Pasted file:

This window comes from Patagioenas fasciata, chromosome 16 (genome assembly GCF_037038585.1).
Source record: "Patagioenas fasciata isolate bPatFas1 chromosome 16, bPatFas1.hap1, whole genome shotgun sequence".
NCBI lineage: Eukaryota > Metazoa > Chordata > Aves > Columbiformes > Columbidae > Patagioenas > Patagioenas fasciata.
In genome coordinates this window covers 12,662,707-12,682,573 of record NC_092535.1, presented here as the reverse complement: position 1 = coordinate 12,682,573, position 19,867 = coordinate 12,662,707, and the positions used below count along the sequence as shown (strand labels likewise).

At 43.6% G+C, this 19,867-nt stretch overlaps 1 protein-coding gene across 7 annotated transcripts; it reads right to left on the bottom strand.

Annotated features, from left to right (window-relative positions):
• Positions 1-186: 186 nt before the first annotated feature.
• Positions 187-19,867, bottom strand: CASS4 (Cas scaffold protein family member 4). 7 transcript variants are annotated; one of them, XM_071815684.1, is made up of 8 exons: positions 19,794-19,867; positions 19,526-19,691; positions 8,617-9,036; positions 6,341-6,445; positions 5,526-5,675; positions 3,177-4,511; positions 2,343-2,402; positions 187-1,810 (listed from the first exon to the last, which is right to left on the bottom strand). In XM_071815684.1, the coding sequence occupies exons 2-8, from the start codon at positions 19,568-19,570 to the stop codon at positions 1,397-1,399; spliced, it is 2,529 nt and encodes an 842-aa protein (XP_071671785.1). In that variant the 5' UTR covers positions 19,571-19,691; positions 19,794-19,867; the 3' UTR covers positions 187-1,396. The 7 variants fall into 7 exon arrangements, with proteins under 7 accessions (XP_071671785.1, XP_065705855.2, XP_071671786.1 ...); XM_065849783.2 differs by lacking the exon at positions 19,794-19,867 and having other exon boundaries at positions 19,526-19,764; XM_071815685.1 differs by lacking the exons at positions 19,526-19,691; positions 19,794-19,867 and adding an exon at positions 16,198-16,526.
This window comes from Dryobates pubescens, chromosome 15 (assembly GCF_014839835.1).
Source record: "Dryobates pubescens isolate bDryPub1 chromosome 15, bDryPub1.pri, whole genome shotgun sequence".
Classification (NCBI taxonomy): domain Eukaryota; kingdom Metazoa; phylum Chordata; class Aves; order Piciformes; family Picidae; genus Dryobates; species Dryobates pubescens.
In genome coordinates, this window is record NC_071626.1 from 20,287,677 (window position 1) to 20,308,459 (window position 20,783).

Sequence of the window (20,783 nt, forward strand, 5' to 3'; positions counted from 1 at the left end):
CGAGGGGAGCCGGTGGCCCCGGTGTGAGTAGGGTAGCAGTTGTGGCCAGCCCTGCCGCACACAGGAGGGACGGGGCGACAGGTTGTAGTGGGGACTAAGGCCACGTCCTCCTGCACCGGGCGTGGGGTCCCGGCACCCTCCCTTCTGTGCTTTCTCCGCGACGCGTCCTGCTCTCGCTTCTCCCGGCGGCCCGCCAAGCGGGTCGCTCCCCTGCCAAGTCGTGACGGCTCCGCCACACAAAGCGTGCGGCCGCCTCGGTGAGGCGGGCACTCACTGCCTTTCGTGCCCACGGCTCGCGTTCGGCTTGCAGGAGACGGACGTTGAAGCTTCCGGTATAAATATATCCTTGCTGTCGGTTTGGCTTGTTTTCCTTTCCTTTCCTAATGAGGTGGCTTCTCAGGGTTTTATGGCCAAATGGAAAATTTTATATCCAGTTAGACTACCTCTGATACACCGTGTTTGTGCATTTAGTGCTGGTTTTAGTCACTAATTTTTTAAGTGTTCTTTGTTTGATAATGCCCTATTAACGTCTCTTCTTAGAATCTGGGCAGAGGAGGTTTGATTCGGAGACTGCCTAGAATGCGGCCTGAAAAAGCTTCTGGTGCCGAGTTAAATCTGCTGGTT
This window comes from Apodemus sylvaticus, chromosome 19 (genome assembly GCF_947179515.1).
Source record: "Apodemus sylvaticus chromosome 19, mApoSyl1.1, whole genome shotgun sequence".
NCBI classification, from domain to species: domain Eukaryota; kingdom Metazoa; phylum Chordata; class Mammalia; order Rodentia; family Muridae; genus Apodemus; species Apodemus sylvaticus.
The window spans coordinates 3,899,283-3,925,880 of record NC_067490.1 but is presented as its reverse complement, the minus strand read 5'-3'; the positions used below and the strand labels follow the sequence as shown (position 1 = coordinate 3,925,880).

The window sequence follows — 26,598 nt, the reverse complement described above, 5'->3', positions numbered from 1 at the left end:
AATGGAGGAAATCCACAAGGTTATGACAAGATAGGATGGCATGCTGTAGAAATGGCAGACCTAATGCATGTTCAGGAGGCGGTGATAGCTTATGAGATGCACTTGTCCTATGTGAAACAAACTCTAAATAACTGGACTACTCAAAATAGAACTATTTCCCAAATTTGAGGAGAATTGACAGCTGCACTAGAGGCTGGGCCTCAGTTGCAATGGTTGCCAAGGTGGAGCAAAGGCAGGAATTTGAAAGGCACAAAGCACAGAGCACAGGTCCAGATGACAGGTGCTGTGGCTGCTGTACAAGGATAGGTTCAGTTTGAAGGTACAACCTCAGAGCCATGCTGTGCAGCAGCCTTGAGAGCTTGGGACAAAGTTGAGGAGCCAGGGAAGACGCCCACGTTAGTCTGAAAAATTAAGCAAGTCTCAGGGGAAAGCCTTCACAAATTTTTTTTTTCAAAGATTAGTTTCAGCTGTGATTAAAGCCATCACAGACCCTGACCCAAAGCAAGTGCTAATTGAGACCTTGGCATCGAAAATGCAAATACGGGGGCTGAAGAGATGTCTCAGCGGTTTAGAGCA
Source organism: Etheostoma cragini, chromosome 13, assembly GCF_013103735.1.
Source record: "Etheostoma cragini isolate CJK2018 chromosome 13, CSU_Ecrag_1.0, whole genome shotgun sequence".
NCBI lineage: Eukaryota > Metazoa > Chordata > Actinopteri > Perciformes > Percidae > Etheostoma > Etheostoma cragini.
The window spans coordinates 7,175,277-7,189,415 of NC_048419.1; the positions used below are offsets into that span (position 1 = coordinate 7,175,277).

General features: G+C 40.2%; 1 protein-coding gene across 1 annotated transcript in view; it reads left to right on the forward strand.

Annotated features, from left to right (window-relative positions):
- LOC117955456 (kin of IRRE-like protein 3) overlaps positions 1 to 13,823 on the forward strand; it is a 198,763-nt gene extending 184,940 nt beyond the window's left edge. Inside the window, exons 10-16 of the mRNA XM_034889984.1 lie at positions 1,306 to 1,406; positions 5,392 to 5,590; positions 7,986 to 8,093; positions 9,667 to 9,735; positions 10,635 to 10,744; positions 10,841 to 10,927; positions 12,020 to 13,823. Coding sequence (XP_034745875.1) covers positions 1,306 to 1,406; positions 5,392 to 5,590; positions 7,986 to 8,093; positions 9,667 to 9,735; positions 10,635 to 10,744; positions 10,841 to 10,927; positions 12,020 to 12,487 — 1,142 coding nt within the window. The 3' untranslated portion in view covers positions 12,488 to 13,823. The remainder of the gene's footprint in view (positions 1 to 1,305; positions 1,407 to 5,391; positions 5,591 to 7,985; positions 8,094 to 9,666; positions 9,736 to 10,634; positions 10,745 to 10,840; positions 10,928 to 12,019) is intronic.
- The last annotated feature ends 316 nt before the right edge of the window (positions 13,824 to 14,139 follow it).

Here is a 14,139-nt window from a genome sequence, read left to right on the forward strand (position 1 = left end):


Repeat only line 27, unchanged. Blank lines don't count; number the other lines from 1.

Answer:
- LOC117955456 (kin of IRRE-like protein 3) overlaps positions 1 to 13,823 on the forward strand; it is a 198,763-nt gene extending 184,940 nt beyond the window's left edge. Inside the window, exons 10-16 of the mRNA XM_034889984.1 lie at positions 1,306 to 1,406; positions 5,392 to 5,590; positions 7,986 to 8,093; positions 9,667 to 9,735; positions 10,635 to 10,744; positions 10,841 to 10,927; positions 12,020 to 13,823. Coding sequence (XP_034745875.1) covers positions 1,306 to 1,406; positions 5,392 to 5,590; positions 7,986 to 8,093; positions 9,667 to 9,735; positions 10,635 to 10,744; positions 10,841 to 10,927; positions 12,020 to 12,487 — 1,142 coding nt within the window. The 3' untranslated portion in view covers positions 12,488 to 13,823. The remainder of the gene's footprint in view (positions 1 to 1,305; positions 1,407 to 5,391; positions 5,591 to 7,985; positions 8,094 to 9,666; positions 9,736 to 10,634; positions 10,745 to 10,840; positions 10,928 to 12,019) is intronic.